Tag Archives: dirty harry

Movie Review – The Enforcer (1976)

Lady police officers!  What’ll they think of next?

I promised you 3.5 readers a review of all the “Dirty Harry” movies and I’ll get there slowly but surely.  BQB here with a review of the third installment of the series.

It’s a shame that Dirty Harry gets stereotyped in the annals of movie history as a close minded, chauvinist pig…when in reality, he (or perhaps I should say his real life alter ego, Clint Eastwood) made what could very well be the movie that makes the case for women in law enforcement.

Our tale begins when Harry is taken off the street and forced to serve on the department’s hiring committee (punishment for foiling a store robbery by driving a car, well, into the store, and over the hoodlums in the process.)

Here, he meets Officer Kate Moore (Tyne Daly in an early role).  It becomes clear that the rest of the committee wants to push Moore through the process and get her on the street as a full fledged detective pronto in order to fill a quota mandated by the Mayor (i.e. the force must have so many female detectives).

Clint, on the other hand, is repulsed by the idea – not that a woman might be a detective but that a green, inexperienced woman might become one.  Moore has only ever worked in the police’s records department and while the other members of the committee throw her softball questions, Clint, in his trademark, teeth gritting, vein bulging out of his forehead way, holds out his hand as if it were a gun and asks Moore, “What are you going to do when somebody points a gun at you and says, ‘Hit the deck, you son of a bitch?'”

Ironically, while Dirty Harry is often thought of in the public eye as the poster boy for racist cops, he works with partners of different races throughout the series, never blinking an eye.  The only thing he cares about is if they get the job done.  Typically, they do, and it’s made clear Harry appreciates them for it.

Meanwhile, Harry despises incompetence.  He has no patience for it and doesn’t suffer fools lightly.  Ergo, there’s a chubby white detective who, throughout the first three films, Harry nicknames, “Too Much Linguini,” lambasting the cop for eating himself to the point where he can’t do his job effectively and gets worn out if he has to climb a fence or chase a bad guy.

In short, if you’re a good cop, Harry’s happy to have you as his partner.  If you suck, he’d rather not have you around.  Race or sex doesn’t matter.

As the film progresses, Harry and Moore partner up to take the terrorist group down.  Slowly but surely, Moore proves herself to be effective and competent.  What she lacks in experience, she makes up for in heart and a drive to succeed.  She wants no special treatment from Harry which is good because he isn’t giving any.

I hate to give away a spoiler, but the most heroic scene in the film goes not to Eastwood, who could have demanded it, since he was a bankable box office draw at the time, but to Moore who saves the day.  I assume the point is if you lack experience, then you at least have to have the guts to throw yourself into the fray and risk life and limb even though you don’t know what you’re doing.  Fake it till you make it.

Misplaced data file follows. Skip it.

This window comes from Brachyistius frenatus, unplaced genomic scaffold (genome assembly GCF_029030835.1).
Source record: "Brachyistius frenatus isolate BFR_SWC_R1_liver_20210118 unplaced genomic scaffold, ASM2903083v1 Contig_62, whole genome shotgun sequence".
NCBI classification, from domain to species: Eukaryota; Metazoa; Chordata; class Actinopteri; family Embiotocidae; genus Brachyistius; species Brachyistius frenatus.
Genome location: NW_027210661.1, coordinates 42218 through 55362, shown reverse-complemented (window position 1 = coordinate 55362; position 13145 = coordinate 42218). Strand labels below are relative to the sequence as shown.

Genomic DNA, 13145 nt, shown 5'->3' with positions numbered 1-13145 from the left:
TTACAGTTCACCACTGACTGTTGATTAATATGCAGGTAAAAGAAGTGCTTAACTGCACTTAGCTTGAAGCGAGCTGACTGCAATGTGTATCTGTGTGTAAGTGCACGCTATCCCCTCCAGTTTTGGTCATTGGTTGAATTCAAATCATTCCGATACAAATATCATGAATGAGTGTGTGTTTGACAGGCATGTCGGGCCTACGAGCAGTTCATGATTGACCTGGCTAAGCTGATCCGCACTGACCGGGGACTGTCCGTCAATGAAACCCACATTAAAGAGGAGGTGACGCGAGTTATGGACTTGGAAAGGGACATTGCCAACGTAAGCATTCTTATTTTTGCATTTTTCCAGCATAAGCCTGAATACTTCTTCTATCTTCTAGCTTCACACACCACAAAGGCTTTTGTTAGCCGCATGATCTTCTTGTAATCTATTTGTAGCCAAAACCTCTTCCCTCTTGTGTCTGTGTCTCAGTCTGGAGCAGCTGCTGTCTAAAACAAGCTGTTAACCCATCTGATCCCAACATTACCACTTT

Conversely, the saddest part of the movie proves Harry to be prophetic – Moore could have used more training on the street as a beat cop, getting some experience going up against petty crooks before being promoted to being a homicide detective, a job that requires going after some of the worst killers and psychopaths imaginable.

The movie definitely sparks a debate.  Women should be able to be cops and should be considered for detective positions.  However, the desire to be able to say “We have women detectives because we’re so PC!” shouldn’t trump basic common sense – i.e., Harry most likely was a beat cop for many years.  He probably had punks take swings at him, take shots at him, dealt with all kinds of low level scumbags and learned to keep his cool and be on the look out for danger around ever corner.  When he scoffed at Moore in her interview, he wasn’t trying to say she shouldn’t be a detective ever because she’s a woman, but that she shouldn’t be a detective today, because she should be on the street awhile first.

Then again, there’s room for the argument, “Well, if you don’t let women get the experience then how can they ever move up?”  That’s true, and perhaps Harry could have calmed down a little and said something like, “Hey hiring committee, I know you want to have women detectives, but there’s no sense putting greenhorns out there, so perhaps we can make an effort to get more police women on the beat and into cruisers, give them experience before they take on the worst.”

But alas, Harry doesn’t always find the right words when he’s mad.

STATUS: Shelf-worthy.  It splits the women in the workforce argument in half – yes, they should be able to do what they want, but no, they shouldn’t be waved on through, especially when its a job where lives are on the line.